The majority of my friends are doing cool things with their lives: I have lots of journalist friends, friends who got cosmetology licenses, friends in law school, friends taking the Series 7 exams, even friends deployed in Iraq.
Yet, for all the ones climbing up their career ladders, there are a few 26- to 30-year-olds who’re still hanging out on the first or second rung. I’ve pretty much stopped asking, “Do you think you’ll start applying to jobs in that field you’re interested in?” or “Do you think you’ll move out of your hometown?” because the answer is always some variation of “I don’t know” or “not yet.” Some of these conversations have been going on for years.
I’m starting to see that your 20s aren’t just about making bad relationship decisions. They’re about making bad career decisions as well. Keep reading »
I have a friend who’s really cheap. She’s so cheap that she often deprives herself of something she wants because it’s “too expensive.” I’ve told her plenty of times, “You get what you pay for.” Lately, her cheapness has really been getting on my nerves because she often complains to service people, like waiters, about how expensive the food is. I find this to be really embarrassing because I don’t want them to think I’m like her — you know, guilty by association — and I also don’t want any “secret sauce” in my food. I’m one of those people who also believes you tip well since you didn’t have to do the work. On more than one occasion, I’ve ponied up more than my share in order to make up for her sparse tip. Today, I’m taking her to get a beauty treatment at a spot that I frequent. Should I mention before we get there that she has to tip — and tip well? Or maybe I should give the tip instead?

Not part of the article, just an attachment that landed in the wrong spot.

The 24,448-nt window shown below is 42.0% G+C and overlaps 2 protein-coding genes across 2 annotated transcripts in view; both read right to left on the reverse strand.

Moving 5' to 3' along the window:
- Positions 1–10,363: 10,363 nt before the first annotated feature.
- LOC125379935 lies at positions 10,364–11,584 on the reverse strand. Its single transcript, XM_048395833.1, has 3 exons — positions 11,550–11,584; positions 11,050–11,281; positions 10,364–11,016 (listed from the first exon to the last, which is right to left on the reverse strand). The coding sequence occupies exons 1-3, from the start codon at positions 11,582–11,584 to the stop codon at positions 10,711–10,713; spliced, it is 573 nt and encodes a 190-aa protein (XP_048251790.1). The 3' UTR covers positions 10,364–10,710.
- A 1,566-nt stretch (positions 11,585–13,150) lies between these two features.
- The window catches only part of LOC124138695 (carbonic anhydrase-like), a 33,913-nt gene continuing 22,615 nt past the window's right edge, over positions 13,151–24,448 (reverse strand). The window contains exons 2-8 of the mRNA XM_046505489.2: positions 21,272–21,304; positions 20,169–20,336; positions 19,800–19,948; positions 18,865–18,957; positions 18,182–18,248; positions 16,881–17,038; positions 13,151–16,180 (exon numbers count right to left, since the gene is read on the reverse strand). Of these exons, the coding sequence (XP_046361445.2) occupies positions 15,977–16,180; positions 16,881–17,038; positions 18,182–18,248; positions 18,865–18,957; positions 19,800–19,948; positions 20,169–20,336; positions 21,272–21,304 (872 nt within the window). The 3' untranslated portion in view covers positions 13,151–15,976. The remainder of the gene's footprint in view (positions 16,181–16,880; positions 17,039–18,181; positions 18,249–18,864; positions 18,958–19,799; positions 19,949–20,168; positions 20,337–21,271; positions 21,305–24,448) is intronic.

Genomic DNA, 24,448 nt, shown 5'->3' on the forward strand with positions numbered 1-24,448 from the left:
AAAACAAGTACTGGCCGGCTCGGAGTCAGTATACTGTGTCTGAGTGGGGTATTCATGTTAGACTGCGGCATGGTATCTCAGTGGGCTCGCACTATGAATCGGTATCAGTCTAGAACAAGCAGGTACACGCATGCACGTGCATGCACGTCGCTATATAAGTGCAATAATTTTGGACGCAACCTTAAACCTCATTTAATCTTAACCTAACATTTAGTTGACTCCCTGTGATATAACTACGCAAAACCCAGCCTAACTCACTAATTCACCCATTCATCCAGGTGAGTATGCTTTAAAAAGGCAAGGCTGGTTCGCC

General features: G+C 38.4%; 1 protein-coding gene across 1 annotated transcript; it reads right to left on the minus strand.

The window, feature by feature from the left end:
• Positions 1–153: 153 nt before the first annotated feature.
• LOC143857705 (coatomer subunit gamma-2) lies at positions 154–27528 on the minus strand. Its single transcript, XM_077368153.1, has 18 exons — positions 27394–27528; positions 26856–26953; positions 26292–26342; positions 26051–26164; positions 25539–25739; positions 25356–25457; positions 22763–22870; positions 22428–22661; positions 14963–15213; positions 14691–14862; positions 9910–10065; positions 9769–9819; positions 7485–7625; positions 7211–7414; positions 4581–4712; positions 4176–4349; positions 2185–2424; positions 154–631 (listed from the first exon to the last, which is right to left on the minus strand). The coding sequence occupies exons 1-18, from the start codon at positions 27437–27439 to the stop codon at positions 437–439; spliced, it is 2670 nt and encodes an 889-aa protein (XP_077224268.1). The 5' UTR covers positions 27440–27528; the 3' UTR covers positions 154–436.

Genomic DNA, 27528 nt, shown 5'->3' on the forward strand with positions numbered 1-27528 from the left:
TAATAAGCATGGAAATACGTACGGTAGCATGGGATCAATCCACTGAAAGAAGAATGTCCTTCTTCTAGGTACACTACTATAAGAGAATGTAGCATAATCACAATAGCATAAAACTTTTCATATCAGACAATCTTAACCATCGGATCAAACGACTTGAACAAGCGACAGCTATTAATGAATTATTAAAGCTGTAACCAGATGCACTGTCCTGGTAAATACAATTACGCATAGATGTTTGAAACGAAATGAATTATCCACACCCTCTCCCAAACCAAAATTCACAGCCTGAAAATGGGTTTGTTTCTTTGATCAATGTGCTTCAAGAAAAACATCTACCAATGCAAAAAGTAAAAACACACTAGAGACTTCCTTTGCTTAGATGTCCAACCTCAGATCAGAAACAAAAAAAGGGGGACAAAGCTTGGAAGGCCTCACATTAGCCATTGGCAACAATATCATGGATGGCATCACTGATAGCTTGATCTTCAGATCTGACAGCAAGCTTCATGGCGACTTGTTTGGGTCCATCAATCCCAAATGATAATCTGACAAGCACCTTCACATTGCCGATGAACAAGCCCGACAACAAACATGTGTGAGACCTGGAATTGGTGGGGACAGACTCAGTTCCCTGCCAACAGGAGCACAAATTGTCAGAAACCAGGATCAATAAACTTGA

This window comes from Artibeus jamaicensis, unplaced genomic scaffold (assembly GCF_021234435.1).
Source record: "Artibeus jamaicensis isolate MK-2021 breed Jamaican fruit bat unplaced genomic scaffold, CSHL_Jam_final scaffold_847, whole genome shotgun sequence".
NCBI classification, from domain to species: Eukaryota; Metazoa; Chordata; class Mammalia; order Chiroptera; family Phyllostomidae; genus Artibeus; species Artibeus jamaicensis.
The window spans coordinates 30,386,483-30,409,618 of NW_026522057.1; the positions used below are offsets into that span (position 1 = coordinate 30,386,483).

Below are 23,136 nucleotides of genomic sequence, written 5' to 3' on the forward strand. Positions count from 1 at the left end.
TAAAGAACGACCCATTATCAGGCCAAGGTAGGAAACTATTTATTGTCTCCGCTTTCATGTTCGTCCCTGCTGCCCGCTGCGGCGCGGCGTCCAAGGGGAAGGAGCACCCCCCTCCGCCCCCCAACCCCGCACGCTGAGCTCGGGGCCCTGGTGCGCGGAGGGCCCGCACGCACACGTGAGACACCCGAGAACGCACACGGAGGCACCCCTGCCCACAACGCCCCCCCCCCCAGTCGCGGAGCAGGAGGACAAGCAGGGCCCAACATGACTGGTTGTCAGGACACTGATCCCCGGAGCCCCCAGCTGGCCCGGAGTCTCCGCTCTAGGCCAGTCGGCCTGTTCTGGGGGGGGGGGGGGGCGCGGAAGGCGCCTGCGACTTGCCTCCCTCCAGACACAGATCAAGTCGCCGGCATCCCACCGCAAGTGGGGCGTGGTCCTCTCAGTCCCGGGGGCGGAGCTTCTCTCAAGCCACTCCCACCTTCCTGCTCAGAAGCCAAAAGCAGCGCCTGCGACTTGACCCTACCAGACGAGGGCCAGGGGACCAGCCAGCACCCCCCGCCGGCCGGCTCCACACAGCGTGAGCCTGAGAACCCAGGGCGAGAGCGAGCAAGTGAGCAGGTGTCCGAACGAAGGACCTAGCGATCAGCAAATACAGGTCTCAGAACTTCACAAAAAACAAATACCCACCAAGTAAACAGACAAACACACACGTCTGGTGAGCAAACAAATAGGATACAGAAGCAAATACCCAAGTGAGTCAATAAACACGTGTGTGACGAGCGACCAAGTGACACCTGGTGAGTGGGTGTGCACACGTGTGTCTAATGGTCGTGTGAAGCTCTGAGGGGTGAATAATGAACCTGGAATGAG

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My best friend in the world was attacked. Her ex, upset and drunk one night, followed her home and up the stairs to her apartment door. Before she could close it, he’d muscled it open. She tried to force the weight of her body against it, to hold it shut. And couldn’t. He came through. He chased her through the apartment, bellowing about what she “owed him,” and knocked her down. He held her on the floor, but she got away, running down the street missing a shoe.
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Yesterday, I had a major case of the sickies. I was puking continuously and by day’s end, the only thing I could keep down was some chicken broth and ginger ale. When I’m sick like this, I usually get under the covers with a bucket handy and sleep until I feel better. But I didn’t go that route yesterday. Instead, I called for reinforcements. My best friend, who happens to be a guy, only lives a few blocks from me, and he’s the only person in my life who is often willing to drop everything to take care of me. He brought over the ginger ale, kept me company while I worked, and caught my laptop the few times I hurled it at him as I hauled ass to the toilet. My best friend even seasoned my broth when I was too weak to go to the kitchen.
When you’re sick as a child, your parents usually take care of you. And as you get older, a significant other takes over for them, to some extent. But I’m thankful as a single woman to have a friend who has been willing on more than one occasion to nurse me back to health. Keep reading »